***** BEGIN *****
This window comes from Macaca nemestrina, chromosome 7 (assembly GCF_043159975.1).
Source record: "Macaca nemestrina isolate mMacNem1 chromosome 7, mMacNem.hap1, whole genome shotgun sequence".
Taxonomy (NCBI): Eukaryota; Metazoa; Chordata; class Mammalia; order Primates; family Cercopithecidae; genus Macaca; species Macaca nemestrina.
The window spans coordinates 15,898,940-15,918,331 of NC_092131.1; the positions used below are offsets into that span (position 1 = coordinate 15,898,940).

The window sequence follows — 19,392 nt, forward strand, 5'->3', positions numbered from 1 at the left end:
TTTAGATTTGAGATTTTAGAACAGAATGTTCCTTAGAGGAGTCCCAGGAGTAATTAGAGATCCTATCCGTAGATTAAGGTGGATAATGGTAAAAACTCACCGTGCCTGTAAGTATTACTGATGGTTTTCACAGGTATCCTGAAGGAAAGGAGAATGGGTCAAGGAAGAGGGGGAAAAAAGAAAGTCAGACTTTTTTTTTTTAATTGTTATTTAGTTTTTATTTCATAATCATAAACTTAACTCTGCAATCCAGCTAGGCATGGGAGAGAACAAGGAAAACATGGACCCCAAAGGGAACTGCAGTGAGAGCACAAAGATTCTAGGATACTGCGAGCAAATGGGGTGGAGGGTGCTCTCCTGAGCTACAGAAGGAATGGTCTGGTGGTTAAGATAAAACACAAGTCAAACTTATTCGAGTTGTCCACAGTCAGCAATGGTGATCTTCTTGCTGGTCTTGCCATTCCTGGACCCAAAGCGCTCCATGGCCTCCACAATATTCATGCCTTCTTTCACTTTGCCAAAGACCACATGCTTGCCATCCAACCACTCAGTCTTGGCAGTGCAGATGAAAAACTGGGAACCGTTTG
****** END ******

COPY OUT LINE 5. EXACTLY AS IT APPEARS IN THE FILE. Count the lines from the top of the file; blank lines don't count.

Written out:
The window sequence follows — 19,392 nt, forward strand, 5'->3', positions numbered from 1 at the left end: